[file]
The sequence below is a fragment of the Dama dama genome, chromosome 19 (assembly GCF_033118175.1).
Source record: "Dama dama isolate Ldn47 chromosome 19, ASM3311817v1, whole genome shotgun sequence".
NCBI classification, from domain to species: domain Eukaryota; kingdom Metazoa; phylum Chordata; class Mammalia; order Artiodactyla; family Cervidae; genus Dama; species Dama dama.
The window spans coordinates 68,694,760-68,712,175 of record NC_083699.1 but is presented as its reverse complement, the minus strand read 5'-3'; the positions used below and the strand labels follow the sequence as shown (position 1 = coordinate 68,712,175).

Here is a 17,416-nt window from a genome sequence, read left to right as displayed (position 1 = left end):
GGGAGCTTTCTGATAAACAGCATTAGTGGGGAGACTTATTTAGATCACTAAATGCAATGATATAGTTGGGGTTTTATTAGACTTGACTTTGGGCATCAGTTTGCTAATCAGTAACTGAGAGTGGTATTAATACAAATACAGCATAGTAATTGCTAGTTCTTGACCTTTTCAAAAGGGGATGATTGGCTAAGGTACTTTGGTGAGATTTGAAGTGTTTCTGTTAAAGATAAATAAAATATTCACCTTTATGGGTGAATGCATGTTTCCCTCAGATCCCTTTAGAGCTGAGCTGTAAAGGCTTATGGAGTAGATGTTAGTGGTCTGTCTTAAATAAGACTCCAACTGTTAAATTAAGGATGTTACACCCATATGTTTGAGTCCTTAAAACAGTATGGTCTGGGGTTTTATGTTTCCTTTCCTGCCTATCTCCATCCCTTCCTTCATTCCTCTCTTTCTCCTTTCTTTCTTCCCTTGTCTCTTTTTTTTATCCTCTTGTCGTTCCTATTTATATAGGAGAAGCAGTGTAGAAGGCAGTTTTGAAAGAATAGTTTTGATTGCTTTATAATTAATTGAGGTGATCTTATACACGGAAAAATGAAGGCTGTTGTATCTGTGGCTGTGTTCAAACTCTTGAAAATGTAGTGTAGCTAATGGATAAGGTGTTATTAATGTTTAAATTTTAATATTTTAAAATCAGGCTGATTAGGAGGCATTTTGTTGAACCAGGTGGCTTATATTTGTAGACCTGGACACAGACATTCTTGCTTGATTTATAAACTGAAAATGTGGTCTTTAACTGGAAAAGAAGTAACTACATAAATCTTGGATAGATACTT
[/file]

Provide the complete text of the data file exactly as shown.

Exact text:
The sequence below is a fragment of the Dama dama genome, chromosome 19 (assembly GCF_033118175.1).
Source record: "Dama dama isolate Ldn47 chromosome 19, ASM3311817v1, whole genome shotgun sequence".
NCBI classification, from domain to species: domain Eukaryota; kingdom Metazoa; phylum Chordata; class Mammalia; order Artiodactyla; family Cervidae; genus Dama; species Dama dama.
The window spans coordinates 68,694,760-68,712,175 of record NC_083699.1 but is presented as its reverse complement, the minus strand read 5'-3'; the positions used below and the strand labels follow the sequence as shown (position 1 = coordinate 68,712,175).

Here is a 17,416-nt window from a genome sequence, read left to right as displayed (position 1 = left end):
GGGAGCTTTCTGATAAACAGCATTAGTGGGGAGACTTATTTAGATCACTAAATGCAATGATATAGTTGGGGTTTTATTAGACTTGACTTTGGGCATCAGTTTGCTAATCAGTAACTGAGAGTGGTATTAATACAAATACAGCATAGTAATTGCTAGTTCTTGACCTTTTCAAAAGGGGATGATTGGCTAAGGTACTTTGGTGAGATTTGAAGTGTTTCTGTTAAAGATAAATAAAATATTCACCTTTATGGGTGAATGCATGTTTCCCTCAGATCCCTTTAGAGCTGAGCTGTAAAGGCTTATGGAGTAGATGTTAGTGGTCTGTCTTAAATAAGACTCCAACTGTTAAATTAAGGATGTTACACCCATATGTTTGAGTCCTTAAAACAGTATGGTCTGGGGTTTTATGTTTCCTTTCCTGCCTATCTCCATCCCTTCCTTCATTCCTCTCTTTCTCCTTTCTTTCTTCCCTTGTCTCTTTTTTTTATCCTCTTGTCGTTCCTATTTATATAGGAGAAGCAGTGTAGAAGGCAGTTTTGAAAGAATAGTTTTGATTGCTTTATAATTAATTGAGGTGATCTTATACACGGAAAAATGAAGGCTGTTGTATCTGTGGCTGTGTTCAAACTCTTGAAAATGTAGTGTAGCTAATGGATAAGGTGTTATTAATGTTTAAATTTTAATATTTTAAAATCAGGCTGATTAGGAGGCATTTTGTTGAACCAGGTGGCTTATATTTGTAGACCTGGACACAGACATTCTTGCTTGATTTATAAACTGAAAATGTGGTCTTTAACTGGAAAAGAAGTAACTACATAAATCTTGGATAGATACTT